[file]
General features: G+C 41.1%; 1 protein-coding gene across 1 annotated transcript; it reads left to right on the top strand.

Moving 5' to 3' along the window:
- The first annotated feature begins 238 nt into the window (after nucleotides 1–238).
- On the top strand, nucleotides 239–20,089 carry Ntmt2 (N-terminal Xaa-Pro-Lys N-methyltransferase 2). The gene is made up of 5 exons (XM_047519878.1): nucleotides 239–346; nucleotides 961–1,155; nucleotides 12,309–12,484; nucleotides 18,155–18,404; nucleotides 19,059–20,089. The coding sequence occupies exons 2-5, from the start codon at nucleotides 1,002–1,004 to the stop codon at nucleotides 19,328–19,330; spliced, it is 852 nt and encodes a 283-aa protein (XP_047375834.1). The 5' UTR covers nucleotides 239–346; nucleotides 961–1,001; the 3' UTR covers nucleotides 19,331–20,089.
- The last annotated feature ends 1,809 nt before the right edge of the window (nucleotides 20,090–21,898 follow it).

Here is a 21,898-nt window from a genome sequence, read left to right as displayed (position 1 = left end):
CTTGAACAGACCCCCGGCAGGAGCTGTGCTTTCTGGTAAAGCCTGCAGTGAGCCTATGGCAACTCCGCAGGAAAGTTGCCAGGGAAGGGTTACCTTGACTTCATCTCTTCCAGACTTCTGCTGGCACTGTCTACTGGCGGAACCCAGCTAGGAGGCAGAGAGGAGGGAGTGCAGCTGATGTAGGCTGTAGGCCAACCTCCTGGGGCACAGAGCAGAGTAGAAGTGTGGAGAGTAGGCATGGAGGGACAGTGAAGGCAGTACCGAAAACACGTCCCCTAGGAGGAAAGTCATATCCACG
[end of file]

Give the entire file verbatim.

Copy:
General features: G+C 41.1%; 1 protein-coding gene across 1 annotated transcript; it reads left to right on the top strand.

Moving 5' to 3' along the window:
- The first annotated feature begins 238 nt into the window (after nucleotides 1–238).
- On the top strand, nucleotides 239–20,089 carry Ntmt2 (N-terminal Xaa-Pro-Lys N-methyltransferase 2). The gene is made up of 5 exons (XM_047519878.1): nucleotides 239–346; nucleotides 961–1,155; nucleotides 12,309–12,484; nucleotides 18,155–18,404; nucleotides 19,059–20,089. The coding sequence occupies exons 2-5, from the start codon at nucleotides 1,002–1,004 to the stop codon at nucleotides 19,328–19,330; spliced, it is 852 nt and encodes a 283-aa protein (XP_047375834.1). The 5' UTR covers nucleotides 239–346; nucleotides 961–1,001; the 3' UTR covers nucleotides 19,331–20,089.
- The last annotated feature ends 1,809 nt before the right edge of the window (nucleotides 20,090–21,898 follow it).

Here is a 21,898-nt window from a genome sequence, read left to right as displayed (position 1 = left end):
CTTGAACAGACCCCCGGCAGGAGCTGTGCTTTCTGGTAAAGCCTGCAGTGAGCCTATGGCAACTCCGCAGGAAAGTTGCCAGGGAAGGGTTACCTTGACTTCATCTCTTCCAGACTTCTGCTGGCACTGTCTACTGGCGGAACCCAGCTAGGAGGCAGAGAGGAGGGAGTGCAGCTGATGTAGGCTGTAGGCCAACCTCCTGGGGCACAGAGCAGAGTAGAAGTGTGGAGAGTAGGCATGGAGGGACAGTGAAGGCAGTACCGAAAACACGTCCCCTAGGAGGAAAGTCATATCCACG